• Pap test: In this doctors gently scrapes the outside of the cervix and vagina, to take samples of cells for testing.
  • HPV typing test: This test is similar to the Pap test. The samples of cells from the patient’s cervix are tested.
  • A Pap test to screen for cervical cancer: After positive Pap test results, an HPV test is done. An HPV test performed with or without a Pap test for screening cervical cancer. Self-collected samples for an HPV test. Screening tests for cervical cancer are further considered in clinical trials.

Cervical cancer stages

  • Stage 1: The cancer is only in the neck of the womb (cervix) and has not grown into deeper tissues or spread to distant sites.
  • Stage 2: Cancer has spread beyond the cervix and uterus but has not spread to the walls of the pelvis or the lower part of the vagina. It has not spread to the lymph nodes or the distant parts.
  • Stage 3: Cancer has spread to the lower parts of the vagina or the walls of the pelvis. But, cancer may be blocking the ureters. It may or may not have spread to the nearby lymph nodes.
  • Stage 4: Cancer has spread to the bladder or rectum (back passage) or distant organs including the lungs or bones. Cancer may have also spread to the organs outside the pelvic area and the lymph nodes.

Treatment options by stage

  • Stage 1: Surgery is the main treatment. Some people also need chemoradiotherapy.
  • Stage 2: The main treatments combine chemotherapy and radiation therapy. In some worst cases, a patient needs to undergo a radical hysterectomy followed by a session of radiation therapy.
  • Stage 3: Chemotherapy and radiation therapy are given eventually. Sometimes, surgery is also conducted to remove pelvic lymph nodes afterward internal radiation therapy.
  • Stage 4: The main treatments include chemo-radiotherapy. With this treatment, external radiotherapy is done for 5 consecutive days every week for around 5 weeks. If required, a boost of brachytherapy is done at the end of the course.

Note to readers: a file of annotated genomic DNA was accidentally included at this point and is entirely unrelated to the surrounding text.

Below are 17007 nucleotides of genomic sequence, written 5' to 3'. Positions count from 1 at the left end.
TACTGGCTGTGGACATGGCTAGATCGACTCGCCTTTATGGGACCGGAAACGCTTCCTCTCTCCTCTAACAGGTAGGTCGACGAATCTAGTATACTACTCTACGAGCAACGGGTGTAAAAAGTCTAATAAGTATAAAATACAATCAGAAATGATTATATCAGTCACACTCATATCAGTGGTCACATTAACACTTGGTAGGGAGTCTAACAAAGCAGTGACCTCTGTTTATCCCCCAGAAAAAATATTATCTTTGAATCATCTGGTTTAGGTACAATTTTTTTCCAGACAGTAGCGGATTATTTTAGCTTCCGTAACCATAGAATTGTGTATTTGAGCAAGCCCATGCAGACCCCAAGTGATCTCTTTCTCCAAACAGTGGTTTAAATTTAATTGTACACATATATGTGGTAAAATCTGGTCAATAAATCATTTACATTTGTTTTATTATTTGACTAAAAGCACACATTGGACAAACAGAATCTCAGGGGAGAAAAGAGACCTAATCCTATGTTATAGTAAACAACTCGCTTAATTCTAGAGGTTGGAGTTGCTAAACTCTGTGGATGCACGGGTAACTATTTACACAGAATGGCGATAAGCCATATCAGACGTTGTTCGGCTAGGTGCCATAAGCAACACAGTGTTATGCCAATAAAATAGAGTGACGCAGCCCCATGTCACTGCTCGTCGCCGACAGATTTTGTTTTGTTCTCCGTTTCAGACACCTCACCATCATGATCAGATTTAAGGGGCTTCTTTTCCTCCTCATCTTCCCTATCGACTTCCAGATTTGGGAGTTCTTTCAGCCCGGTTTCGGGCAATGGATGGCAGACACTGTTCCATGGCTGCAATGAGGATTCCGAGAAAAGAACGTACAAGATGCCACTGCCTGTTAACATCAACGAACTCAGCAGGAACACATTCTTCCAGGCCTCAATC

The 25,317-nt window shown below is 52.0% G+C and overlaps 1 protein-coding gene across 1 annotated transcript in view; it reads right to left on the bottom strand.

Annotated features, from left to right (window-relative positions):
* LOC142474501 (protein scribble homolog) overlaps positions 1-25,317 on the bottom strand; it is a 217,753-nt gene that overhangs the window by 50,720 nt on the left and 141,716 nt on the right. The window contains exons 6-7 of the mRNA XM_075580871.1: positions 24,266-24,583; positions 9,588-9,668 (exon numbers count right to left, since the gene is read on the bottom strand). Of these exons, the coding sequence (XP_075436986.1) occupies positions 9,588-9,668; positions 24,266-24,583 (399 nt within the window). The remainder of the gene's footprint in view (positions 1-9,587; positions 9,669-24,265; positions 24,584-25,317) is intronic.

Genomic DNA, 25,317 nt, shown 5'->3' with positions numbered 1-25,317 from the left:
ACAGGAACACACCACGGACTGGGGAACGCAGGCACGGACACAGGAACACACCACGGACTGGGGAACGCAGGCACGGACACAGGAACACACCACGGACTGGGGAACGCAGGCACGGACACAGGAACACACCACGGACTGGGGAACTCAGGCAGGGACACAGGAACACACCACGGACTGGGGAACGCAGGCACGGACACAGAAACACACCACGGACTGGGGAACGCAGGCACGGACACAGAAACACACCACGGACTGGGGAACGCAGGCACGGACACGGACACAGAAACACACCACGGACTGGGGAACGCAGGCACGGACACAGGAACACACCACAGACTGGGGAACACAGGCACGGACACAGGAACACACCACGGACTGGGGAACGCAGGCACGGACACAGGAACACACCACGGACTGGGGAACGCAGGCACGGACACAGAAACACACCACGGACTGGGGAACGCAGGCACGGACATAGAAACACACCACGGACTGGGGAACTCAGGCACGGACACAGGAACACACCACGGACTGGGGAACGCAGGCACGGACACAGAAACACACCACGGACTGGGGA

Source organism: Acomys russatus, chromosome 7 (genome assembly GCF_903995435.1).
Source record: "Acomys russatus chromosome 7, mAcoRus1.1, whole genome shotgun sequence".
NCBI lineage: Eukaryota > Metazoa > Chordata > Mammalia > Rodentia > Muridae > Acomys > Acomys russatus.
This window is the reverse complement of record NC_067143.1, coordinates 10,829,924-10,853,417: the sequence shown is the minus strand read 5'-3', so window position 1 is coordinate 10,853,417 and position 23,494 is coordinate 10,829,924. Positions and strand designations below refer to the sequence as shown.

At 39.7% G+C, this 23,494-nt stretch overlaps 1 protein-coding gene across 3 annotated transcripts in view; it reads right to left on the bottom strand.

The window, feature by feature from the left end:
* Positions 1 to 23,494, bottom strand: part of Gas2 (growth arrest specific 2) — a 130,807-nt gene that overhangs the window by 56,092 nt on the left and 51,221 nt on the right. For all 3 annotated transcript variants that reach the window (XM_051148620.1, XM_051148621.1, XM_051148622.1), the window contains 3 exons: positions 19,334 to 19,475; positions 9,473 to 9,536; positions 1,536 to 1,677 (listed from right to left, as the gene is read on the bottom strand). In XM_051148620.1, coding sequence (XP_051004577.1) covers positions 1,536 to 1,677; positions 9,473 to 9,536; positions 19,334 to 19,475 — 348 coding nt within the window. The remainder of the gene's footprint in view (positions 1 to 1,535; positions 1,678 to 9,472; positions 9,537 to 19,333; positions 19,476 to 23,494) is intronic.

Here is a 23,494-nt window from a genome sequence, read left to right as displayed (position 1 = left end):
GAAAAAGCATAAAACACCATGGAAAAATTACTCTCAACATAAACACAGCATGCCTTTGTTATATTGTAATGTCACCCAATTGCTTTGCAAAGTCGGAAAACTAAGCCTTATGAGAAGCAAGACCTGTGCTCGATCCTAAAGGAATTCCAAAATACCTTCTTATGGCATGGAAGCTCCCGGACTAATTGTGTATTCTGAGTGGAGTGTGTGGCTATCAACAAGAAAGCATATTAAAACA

Cervical cancer prevention

Going for regular screenings to find any cancerous cells can help to prevent cervical cancer and treat them. Receiving the HPV vaccine can also be helpful.

This HPV vaccine used to prevent cervical cancer caused by HPV for people between 9 and 45 years old. This vaccine can prevent the infection caused by HPV16, HPV18, and 5 other types of HPV related to cancer.

To help prevent cervical cancer, girls are recommended to receive the HPV vaccination. Consult a health care provider about the suitable schedule for vaccination as it may differ based on several factors, including age and vaccine availability.

People can take some additional actions to help prevent cervical cancer including:

  • Delay first sexual intimacy until they are in their 20s or older
  • Limit the number of sex partners
  • Have safe sex by using condoms and dental dams
  • Avoid sexual intimacy with people who have had many partners
  • Avoid sexual intimacy with people suffering from genital warts or who have other symptoms
  • Quit smoking

Cervical cancer during pregnancy

Pregnancy and Early-Stage Cervical Cancer
If your doctor detects cervical cancer in its early stages, you continue safely with your pregnancy. The treatment gets postponed for several weeks after the delivery; only then you will be able to receive treatment with a hysterectomy (removal of the uterus and cervix) or cone biopsy (removal of part of the cervix), based on the progression of cancer.

Pregnancy and Advanced Cervical Cancer
For women whose cervical cancer is in the advanced stage, treatment decisions become critical. Your doctor will discuss the possibilities with you. If serious cervical cancer is observed, your pregnancy might get terminated.

Survival rates for cervical cancer

The chance to survive for at least five years after getting diagnosed with cervical cancer:

Stage 1 – 80-99%
Stage 2 – 60-90%
Stage 3 – 30-50%
Stage 4 – 20%

Cervical cancer treatment costs

On average, cervical cancer treatment costs about $10000 to $30000 per month. In India, the cervical cancer treatment modalities i.e. radiotherapy, brachytherapy, chemotherapy, and surgery, ranges from Rs. 74000 to Rs. 222000.